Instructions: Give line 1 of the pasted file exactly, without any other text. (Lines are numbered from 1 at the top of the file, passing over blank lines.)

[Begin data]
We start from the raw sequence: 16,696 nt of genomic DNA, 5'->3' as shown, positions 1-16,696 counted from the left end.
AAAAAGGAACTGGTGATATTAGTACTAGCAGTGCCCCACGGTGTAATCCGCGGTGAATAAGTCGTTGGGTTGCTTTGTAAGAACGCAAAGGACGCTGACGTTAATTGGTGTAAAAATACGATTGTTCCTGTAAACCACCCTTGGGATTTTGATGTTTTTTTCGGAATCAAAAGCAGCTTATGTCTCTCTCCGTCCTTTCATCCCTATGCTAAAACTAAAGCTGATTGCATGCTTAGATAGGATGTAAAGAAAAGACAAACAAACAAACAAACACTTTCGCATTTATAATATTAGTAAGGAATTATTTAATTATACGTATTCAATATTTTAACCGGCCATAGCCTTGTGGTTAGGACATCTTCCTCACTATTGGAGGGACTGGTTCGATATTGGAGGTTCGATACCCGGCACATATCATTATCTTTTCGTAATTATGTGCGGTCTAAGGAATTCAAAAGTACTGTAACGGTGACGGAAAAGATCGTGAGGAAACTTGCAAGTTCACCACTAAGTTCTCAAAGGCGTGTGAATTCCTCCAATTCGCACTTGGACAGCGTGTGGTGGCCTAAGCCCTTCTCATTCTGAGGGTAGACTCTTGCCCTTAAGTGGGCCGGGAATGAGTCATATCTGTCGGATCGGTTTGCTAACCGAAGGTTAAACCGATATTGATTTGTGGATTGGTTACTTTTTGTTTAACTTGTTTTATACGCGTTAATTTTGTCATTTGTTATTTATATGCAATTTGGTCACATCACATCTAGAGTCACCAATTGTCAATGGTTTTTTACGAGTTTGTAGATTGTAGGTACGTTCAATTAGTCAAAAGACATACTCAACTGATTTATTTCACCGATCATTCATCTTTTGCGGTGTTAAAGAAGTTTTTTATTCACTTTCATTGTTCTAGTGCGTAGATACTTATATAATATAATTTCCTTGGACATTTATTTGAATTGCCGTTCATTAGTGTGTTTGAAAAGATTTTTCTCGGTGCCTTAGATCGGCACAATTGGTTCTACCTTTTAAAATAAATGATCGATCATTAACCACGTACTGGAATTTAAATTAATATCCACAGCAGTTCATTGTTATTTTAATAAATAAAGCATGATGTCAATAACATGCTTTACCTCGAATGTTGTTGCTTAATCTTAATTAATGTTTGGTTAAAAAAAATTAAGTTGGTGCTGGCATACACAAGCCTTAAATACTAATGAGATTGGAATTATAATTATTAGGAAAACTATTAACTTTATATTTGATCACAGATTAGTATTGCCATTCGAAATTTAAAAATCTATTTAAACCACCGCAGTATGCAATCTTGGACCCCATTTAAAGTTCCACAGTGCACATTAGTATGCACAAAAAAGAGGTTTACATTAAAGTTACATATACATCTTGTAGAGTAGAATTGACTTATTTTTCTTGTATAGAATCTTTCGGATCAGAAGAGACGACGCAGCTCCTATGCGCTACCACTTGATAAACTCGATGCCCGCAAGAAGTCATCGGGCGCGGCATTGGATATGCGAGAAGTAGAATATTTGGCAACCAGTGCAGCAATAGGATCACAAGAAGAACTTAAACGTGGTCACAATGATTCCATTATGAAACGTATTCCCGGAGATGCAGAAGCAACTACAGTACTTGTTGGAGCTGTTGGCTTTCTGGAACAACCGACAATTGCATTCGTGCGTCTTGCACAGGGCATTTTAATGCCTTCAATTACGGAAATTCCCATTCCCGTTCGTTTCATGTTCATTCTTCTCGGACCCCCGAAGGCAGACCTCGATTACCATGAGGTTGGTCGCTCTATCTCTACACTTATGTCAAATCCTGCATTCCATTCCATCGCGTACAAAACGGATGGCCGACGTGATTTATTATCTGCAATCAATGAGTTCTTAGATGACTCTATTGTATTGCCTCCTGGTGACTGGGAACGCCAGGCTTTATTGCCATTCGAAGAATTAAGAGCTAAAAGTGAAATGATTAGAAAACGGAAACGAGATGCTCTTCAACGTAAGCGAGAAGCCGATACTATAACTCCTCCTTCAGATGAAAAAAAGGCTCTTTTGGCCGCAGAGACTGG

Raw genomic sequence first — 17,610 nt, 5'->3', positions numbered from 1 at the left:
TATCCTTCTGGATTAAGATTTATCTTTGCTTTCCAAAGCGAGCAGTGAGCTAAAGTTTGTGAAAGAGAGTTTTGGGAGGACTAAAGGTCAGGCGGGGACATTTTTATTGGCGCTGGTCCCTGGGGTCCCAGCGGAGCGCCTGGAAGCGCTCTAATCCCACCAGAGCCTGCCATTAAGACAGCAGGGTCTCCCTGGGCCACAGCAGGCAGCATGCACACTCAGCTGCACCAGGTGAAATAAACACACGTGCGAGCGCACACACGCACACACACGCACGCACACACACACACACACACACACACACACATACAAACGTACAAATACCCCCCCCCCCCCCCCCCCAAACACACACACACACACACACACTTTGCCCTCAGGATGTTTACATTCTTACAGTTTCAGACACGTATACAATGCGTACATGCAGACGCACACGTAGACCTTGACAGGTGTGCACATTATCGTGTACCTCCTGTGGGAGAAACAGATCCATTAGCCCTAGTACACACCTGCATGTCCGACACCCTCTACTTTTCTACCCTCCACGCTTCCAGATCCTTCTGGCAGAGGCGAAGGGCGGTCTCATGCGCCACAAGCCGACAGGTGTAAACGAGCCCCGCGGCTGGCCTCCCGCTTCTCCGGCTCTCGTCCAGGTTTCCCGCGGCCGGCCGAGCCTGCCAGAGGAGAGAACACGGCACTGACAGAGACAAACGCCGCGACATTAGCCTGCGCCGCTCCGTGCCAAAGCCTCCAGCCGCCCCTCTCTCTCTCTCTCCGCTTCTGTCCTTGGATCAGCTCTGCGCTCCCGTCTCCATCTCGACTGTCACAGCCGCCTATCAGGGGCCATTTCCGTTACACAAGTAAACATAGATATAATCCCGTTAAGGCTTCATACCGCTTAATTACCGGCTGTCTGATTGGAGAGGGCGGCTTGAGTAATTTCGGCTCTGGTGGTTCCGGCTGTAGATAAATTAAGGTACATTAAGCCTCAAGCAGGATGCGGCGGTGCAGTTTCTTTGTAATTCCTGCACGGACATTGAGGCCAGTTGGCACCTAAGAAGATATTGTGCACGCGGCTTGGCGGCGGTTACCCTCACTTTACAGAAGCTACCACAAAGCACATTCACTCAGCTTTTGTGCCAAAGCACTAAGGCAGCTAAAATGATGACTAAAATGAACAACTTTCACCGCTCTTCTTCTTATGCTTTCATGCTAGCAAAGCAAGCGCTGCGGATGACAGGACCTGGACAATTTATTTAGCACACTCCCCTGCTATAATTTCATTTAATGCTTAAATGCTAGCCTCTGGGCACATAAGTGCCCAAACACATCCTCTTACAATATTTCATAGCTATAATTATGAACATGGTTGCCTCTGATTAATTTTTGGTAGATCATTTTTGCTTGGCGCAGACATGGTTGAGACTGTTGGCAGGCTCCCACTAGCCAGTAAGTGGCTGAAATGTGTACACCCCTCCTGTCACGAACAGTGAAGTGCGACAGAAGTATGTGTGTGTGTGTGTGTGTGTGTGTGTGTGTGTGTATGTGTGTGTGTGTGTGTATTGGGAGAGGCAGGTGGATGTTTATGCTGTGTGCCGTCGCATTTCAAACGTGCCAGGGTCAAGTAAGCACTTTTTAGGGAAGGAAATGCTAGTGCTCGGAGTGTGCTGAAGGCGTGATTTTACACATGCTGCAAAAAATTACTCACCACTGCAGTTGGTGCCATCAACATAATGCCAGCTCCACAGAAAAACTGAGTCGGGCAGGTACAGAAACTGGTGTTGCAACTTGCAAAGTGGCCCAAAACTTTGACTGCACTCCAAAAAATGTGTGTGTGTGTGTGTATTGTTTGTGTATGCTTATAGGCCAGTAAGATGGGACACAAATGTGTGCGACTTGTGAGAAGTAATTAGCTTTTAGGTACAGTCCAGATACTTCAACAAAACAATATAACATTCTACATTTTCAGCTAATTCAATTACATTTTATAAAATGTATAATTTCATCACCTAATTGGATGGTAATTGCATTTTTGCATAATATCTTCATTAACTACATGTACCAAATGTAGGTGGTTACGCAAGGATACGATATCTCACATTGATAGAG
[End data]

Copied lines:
We start from the raw sequence: 16,696 nt of genomic DNA, 5'->3' as shown, positions 1-16,696 counted from the left end.